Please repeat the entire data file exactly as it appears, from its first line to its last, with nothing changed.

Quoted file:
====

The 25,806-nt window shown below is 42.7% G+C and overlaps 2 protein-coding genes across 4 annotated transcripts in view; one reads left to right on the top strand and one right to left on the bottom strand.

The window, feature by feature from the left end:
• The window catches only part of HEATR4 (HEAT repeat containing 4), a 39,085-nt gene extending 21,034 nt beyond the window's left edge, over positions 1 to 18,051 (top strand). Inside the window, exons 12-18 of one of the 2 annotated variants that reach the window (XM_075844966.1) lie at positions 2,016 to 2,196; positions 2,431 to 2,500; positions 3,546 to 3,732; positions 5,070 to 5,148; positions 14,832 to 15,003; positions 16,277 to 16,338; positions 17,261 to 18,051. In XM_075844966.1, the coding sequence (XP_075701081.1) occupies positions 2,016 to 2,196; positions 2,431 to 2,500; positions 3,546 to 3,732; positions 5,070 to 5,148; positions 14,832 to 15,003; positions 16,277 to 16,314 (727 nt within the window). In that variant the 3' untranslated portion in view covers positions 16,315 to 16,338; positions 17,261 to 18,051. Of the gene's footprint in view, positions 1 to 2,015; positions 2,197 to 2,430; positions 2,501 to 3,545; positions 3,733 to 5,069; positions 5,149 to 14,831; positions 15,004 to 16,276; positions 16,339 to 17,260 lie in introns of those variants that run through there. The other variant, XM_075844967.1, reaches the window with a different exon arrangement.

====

The 25,806-nt window shown below is 42.7% G+C and overlaps 2 protein-coding genes across 4 annotated transcripts in view; one reads left to right on the top strand and one right to left on the bottom strand.

The window, feature by feature from the left end:
• The window catches only part of HEATR4 (HEAT repeat containing 4), a 39,085-nt gene extending 21,034 nt beyond the window's left edge, over positions 1 to 18,051 (top strand). Inside the window, exons 12-18 of one of the 2 annotated variants that reach the window (XM_075844966.1) lie at positions 2,016 to 2,196; positions 2,431 to 2,500; positions 3,546 to 3,732; positions 5,070 to 5,148; positions 14,832 to 15,003; positions 16,277 to 16,338; positions 17,261 to 18,051. In XM_075844966.1, the coding sequence (XP_075701081.1) occupies positions 2,016 to 2,196; positions 2,431 to 2,500; positions 3,546 to 3,732; positions 5,070 to 5,148; positions 14,832 to 15,003; positions 16,277 to 16,314 (727 nt within the window). In that variant the 3' untranslated portion in view covers positions 16,315 to 16,338; positions 17,261 to 18,051. Of the gene's footprint in view, positions 1 to 2,015; positions 2,197 to 2,430; positions 2,501 to 3,545; positions 3,733 to 5,069; positions 5,149 to 14,831; positions 15,004 to 16,276; positions 16,339 to 17,260 lie in introns of those variants that run through there. The other variant, XM_075844967.1, reaches the window with a different exon arrangement.